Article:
After exploring the ruins we headed up hill to the next bench where there was supposed to be a site with "petroglyphs in profusion". On the way we discovered a 40x40 ft square wall by itself overlooking a shallow ravine about 0.2 miles north east of the pueblo compound. There was a petroglyph on a nearby boulder that looked a lot like the space alien "ET" with 6 fingers on each hand. We would later find an almost identical petroglyph on a boulder directly across the ravine. Could this small bowl shaped ravine been the landing site of an extraterrestrial space craft? ;) After reaching the top of the next bench we only found a few petroglyphs after a fairly exhaustive search. There was a point protruding from the canyon wall high above this bench that looked to me like a good site for a fort/lookout type of ruin. After a somewhat difficult climb up a steep boulder field we found a small walled enclosure about 10 ft in diameter with 4 ft high walls. Two pairs of "ET" like petroglyh figures were found on the exterior of this rock wall but these figures only had three fingers and three toes. The "lookout" had a commanding few of all 8 of the known (to me) ruin locations in this area. There is always some discussion in the literature I've read on whether these hilltop ruins are defensive, lookout or ceremonial in purpose. This one was obviously too small to be defensive or ceremonial so I'm guessing it was a lookout or maybe a lovers' hideaway which might explain the figure pairs in the petroglyphs.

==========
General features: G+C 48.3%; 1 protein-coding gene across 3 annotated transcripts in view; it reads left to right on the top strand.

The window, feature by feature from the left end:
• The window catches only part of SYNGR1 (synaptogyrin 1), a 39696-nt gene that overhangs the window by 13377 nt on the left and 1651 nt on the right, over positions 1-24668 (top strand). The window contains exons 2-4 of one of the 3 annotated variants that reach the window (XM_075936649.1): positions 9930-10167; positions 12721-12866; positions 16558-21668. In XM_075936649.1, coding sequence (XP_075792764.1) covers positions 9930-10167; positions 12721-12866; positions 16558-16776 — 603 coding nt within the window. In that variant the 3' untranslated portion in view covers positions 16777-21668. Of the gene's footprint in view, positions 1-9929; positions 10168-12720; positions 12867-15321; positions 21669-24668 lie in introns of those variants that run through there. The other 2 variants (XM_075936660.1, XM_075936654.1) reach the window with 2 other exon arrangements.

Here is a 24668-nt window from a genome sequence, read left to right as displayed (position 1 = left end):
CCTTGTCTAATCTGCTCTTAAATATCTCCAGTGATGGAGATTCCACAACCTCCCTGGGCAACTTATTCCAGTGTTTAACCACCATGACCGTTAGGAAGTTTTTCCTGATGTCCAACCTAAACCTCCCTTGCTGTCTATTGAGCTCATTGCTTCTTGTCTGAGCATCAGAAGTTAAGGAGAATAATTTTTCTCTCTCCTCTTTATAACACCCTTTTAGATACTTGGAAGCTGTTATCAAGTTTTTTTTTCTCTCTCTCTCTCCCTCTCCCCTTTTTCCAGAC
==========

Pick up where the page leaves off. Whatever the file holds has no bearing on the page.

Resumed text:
Although I could have spent many more hours exploring this area we finally had to leave to make it back to our car before sundown. On the way back we encountered a hiker on one of the main trails. He was on a business trip from Colorado and was hiking here to get some exercise with no map but a gps to make sure he could backtrack to his car and keep track of mileage. I mentioned he might want to take a look at the hikearizona site to get trail info and gps tracks for future hikes and he said actually he had used the site to find the Spur Cross area. We made good time back to the car and got there in time to see a beautiful sunset on the drive home.